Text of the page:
The Difference Between Should Not Be and Is

It is my estimation that many people suffer and find it difficult to come to terms with, when things are not how they are supposed to be. People can tend to have a view of how things should be and when they aren’t it can be difficult to accept.

When someone dies young, perhaps a well-liked and popular father of two, it is a tragedy in some people’s eyes. {Why is it never an anti-social loner?}

It should not happen like that. But life is life. As John Lennon said, “life is what happens while you are busy making other plans.” Is it tragic to get cancer? No not really, it is a fact of life that some people get cancer. Yet if we frame it as a tragedy, with a bit of it is not fair sauce, does that make it any easier to handle? I doubt it. Feeling hard done by does not exactly enhance the quality of life.

I am due my first Covid PCR test in about four weeks’ time. If it is negative, I get to drink four litres of industrial grade laxative and then have a colonoscopy. If it is positive, I will develop covid symptoms and the colonoscopy will be put off until such time as I am no longer an infectious being.  If I die of Covid I won’t get a colonoscopy nor have to drink the laxative of doom. I am not entirely sure which is preferrable.

There is no should here. There are simply a few different event trajectories.

The likelihood of Covid is small given a lack of human encounters and my double vaccination. I have to take my Covid passport to the meeting with the anaesthetist in two weeks’ time. I don’t see what the fuss is all about, I have been showing proof of vaccination on and off for nearly fifty years. We had to prove we did not have tuberculosis to get let into Australia in 1970. I can still remember having the X-rays taken at Llwynypia Hospital where my grandfather later died. This hospital is now called Ysbyty Cwm Rhondda. They were excited that we were going to Australia. I foresee as the years go by that I will be visiting the hospital more regularly.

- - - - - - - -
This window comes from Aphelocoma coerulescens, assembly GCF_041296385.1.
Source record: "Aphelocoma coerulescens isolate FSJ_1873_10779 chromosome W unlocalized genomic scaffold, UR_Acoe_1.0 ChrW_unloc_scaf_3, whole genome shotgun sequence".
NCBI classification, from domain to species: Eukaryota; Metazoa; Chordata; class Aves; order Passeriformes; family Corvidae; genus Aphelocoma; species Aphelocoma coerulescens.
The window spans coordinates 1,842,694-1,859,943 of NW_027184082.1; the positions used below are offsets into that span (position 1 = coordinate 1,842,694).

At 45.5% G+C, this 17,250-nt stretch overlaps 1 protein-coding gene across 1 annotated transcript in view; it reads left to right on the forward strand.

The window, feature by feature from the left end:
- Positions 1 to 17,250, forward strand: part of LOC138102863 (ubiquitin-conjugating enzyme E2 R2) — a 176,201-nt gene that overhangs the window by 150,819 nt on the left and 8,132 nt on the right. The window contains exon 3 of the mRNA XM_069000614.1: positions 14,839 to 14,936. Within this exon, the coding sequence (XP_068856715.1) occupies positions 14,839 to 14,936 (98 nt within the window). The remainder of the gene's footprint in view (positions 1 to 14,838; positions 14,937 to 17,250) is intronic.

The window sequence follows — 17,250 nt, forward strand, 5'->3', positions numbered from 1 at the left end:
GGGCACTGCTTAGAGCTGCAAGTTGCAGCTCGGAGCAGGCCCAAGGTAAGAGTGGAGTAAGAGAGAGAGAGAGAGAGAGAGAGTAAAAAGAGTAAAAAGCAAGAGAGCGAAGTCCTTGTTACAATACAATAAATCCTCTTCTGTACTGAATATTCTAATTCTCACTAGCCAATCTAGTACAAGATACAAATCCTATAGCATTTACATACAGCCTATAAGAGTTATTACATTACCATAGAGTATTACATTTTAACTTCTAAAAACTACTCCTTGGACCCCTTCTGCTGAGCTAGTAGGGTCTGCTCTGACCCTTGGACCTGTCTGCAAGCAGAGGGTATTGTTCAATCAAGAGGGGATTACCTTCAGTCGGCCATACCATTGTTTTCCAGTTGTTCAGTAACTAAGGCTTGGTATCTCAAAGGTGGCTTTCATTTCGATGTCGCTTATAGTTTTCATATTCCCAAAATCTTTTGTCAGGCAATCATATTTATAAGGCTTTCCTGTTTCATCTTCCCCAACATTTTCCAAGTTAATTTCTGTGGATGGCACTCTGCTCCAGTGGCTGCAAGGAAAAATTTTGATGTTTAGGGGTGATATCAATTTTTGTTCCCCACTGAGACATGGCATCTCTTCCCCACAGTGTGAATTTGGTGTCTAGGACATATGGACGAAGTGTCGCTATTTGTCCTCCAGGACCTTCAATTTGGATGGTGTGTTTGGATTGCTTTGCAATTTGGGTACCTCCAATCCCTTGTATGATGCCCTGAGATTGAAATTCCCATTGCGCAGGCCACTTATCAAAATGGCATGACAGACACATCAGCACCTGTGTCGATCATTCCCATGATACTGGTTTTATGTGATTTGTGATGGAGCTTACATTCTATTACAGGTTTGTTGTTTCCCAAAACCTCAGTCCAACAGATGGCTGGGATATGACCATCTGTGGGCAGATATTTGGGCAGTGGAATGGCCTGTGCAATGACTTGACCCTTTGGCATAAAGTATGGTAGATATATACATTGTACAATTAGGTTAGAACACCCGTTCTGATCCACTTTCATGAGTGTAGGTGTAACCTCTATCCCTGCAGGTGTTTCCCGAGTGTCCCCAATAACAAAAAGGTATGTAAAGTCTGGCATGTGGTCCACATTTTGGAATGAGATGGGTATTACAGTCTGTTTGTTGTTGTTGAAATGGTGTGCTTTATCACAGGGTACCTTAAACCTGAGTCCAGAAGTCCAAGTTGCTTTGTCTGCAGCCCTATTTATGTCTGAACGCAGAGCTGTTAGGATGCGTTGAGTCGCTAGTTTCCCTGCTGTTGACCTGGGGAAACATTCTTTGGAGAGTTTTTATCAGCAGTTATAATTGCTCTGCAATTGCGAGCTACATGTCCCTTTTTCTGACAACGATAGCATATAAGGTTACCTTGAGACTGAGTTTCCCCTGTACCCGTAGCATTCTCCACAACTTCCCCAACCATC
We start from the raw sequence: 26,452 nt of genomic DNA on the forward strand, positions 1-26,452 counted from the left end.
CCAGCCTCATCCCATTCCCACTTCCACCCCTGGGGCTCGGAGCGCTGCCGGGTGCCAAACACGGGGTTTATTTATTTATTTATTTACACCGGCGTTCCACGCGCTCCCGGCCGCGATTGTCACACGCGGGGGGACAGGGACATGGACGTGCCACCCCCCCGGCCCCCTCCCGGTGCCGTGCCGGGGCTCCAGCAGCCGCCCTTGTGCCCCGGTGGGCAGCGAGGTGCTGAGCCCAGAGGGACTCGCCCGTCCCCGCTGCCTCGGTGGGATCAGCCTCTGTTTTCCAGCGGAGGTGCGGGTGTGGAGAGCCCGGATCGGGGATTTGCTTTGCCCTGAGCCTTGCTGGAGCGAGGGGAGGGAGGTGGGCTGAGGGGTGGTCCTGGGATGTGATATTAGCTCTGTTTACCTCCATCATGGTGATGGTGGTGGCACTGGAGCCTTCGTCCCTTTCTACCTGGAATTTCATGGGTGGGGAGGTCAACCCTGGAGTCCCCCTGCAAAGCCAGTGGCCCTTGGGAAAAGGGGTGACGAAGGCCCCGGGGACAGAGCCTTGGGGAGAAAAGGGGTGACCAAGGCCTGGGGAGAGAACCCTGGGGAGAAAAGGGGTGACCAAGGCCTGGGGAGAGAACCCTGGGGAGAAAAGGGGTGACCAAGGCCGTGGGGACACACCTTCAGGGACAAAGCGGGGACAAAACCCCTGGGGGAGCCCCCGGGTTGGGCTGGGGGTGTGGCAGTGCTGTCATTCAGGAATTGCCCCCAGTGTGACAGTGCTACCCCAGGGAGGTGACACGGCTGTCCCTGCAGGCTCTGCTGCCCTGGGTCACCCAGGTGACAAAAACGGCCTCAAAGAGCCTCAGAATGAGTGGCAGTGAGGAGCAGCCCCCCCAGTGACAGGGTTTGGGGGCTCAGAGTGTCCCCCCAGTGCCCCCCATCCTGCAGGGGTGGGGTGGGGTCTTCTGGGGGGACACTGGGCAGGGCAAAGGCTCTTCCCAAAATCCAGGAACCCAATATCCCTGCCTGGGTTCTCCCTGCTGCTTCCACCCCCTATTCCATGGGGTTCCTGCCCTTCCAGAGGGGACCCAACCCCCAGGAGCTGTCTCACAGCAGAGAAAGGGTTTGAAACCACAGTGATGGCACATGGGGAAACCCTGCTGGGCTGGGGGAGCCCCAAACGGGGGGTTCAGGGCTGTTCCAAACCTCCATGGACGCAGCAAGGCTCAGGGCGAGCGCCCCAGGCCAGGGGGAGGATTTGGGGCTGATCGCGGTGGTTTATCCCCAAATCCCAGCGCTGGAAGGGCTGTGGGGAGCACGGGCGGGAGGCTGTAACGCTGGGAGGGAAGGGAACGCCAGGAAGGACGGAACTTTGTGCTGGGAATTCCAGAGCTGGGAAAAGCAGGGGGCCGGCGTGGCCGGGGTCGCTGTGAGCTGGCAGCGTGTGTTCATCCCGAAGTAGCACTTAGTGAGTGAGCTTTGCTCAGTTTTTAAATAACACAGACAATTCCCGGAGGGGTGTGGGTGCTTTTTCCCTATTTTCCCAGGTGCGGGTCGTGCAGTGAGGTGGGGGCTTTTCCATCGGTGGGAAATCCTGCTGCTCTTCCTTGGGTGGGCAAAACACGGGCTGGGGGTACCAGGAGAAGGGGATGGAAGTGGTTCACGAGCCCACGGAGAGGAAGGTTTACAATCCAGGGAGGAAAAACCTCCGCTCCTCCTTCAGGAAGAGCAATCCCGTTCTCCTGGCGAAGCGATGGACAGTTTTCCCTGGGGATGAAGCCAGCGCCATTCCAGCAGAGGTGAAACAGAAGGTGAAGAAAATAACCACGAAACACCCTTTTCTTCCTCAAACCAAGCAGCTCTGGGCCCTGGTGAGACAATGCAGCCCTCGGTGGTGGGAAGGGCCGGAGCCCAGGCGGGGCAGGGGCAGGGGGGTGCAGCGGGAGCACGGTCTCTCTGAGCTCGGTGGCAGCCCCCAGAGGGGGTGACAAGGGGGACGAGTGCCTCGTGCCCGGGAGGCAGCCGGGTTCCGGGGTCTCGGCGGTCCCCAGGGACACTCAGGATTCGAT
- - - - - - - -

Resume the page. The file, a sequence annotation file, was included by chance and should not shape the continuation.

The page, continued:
People can spend, and this is the correct word, a great deal of time bemoaning about how things should be and how things should not be.

It is the difference between supposition and reality which causes mental angst.

I can sit here this afternoon and say with a high degree of confidence that for the foreseeable future my life will be gardening, DIY, cooking and the occasional walkies. The only imminent caveat is what happens with the colonoscopy. I have no plans to try to change my circumstance any time soon. This is how it is.

I personally do not see why anyone else might have a problem with that.

There is a vague possibility that others may think that this should not be the case.

To re-sate the hypothesis then.

The difference between supposition, conditional preconception, and reality causes suffering. It is a root cause of suffering.

The Karma of Secrets